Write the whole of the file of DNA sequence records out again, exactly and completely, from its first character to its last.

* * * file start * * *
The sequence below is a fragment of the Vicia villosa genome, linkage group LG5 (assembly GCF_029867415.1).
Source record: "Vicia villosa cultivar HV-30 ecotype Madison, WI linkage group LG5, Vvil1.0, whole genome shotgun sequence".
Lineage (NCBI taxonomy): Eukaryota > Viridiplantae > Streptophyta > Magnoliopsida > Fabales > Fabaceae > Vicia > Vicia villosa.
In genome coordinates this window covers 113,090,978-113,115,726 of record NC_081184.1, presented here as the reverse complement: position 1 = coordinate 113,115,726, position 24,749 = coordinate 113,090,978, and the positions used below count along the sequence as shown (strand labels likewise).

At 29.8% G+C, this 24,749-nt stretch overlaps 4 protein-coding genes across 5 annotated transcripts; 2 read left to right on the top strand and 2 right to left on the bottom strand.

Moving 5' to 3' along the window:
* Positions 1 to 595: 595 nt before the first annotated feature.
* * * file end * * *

The sequence below is a fragment of the Vicia villosa genome, linkage group LG5 (assembly GCF_029867415.1).
Source record: "Vicia villosa cultivar HV-30 ecotype Madison, WI linkage group LG5, Vvil1.0, whole genome shotgun sequence".
Lineage (NCBI taxonomy): Eukaryota > Viridiplantae > Streptophyta > Magnoliopsida > Fabales > Fabaceae > Vicia > Vicia villosa.
In genome coordinates this window covers 113,090,978-113,115,726 of record NC_081184.1, presented here as the reverse complement: position 1 = coordinate 113,115,726, position 24,749 = coordinate 113,090,978, and the positions used below count along the sequence as shown (strand labels likewise).

At 29.8% G+C, this 24,749-nt stretch overlaps 4 protein-coding genes across 5 annotated transcripts; 2 read left to right on the top strand and 2 right to left on the bottom strand.

Moving 5' to 3' along the window:
* Positions 1 to 595: 595 nt before the first annotated feature.